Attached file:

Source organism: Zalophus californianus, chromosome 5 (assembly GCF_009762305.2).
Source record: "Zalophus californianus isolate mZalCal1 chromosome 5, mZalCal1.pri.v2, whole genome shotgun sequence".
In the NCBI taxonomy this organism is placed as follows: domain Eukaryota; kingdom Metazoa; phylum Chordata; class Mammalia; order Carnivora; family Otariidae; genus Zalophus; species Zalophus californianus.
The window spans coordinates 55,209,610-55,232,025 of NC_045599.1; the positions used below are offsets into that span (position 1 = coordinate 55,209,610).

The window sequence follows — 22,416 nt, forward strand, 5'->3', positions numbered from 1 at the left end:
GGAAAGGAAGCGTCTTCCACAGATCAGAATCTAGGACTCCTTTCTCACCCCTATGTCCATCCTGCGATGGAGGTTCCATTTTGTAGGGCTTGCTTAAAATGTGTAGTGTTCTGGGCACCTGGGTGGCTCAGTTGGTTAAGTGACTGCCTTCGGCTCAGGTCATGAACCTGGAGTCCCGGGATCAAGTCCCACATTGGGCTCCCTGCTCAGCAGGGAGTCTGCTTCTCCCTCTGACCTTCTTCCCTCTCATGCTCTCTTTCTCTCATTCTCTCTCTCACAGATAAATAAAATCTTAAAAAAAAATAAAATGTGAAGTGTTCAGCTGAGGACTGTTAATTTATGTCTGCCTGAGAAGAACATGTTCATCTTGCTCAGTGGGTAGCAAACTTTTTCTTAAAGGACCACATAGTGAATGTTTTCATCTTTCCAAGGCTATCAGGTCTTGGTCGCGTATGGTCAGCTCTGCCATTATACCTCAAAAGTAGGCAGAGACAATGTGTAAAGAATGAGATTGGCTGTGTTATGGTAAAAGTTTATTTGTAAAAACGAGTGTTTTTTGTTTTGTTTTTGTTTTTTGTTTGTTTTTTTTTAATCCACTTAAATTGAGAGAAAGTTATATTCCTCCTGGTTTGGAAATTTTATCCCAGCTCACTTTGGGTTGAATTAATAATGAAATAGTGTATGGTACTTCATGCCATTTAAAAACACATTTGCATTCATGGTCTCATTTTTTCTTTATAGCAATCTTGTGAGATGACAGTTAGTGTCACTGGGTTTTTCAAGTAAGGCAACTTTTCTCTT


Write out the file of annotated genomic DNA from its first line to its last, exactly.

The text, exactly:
Source organism: Zalophus californianus, chromosome 5 (assembly GCF_009762305.2).
Source record: "Zalophus californianus isolate mZalCal1 chromosome 5, mZalCal1.pri.v2, whole genome shotgun sequence".
In the NCBI taxonomy this organism is placed as follows: domain Eukaryota; kingdom Metazoa; phylum Chordata; class Mammalia; order Carnivora; family Otariidae; genus Zalophus; species Zalophus californianus.
The window spans coordinates 55,209,610-55,232,025 of NC_045599.1; the positions used below are offsets into that span (position 1 = coordinate 55,209,610).

The window sequence follows — 22,416 nt, forward strand, 5'->3', positions numbered from 1 at the left end:
GGAAAGGAAGCGTCTTCCACAGATCAGAATCTAGGACTCCTTTCTCACCCCTATGTCCATCCTGCGATGGAGGTTCCATTTTGTAGGGCTTGCTTAAAATGTGTAGTGTTCTGGGCACCTGGGTGGCTCAGTTGGTTAAGTGACTGCCTTCGGCTCAGGTCATGAACCTGGAGTCCCGGGATCAAGTCCCACATTGGGCTCCCTGCTCAGCAGGGAGTCTGCTTCTCCCTCTGACCTTCTTCCCTCTCATGCTCTCTTTCTCTCATTCTCTCTCTCACAGATAAATAAAATCTTAAAAAAAAATAAAATGTGAAGTGTTCAGCTGAGGACTGTTAATTTATGTCTGCCTGAGAAGAACATGTTCATCTTGCTCAGTGGGTAGCAAACTTTTTCTTAAAGGACCACATAGTGAATGTTTTCATCTTTCCAAGGCTATCAGGTCTTGGTCGCGTATGGTCAGCTCTGCCATTATACCTCAAAAGTAGGCAGAGACAATGTGTAAAGAATGAGATTGGCTGTGTTATGGTAAAAGTTTATTTGTAAAAACGAGTGTTTTTTGTTTTGTTTTTGTTTTTTGTTTGTTTTTTTTTAATCCACTTAAATTGAGAGAAAGTTATATTCCTCCTGGTTTGGAAATTTTATCCCAGCTCACTTTGGGTTGAATTAATAATGAAATAGTGTATGGTACTTCATGCCATTTAAAAACACATTTGCATTCATGGTCTCATTTTTTCTTTATAGCAATCTTGTGAGATGACAGTTAGTGTCACTGGGTTTTTCAAGTAAGGCAACTTTTCTCTT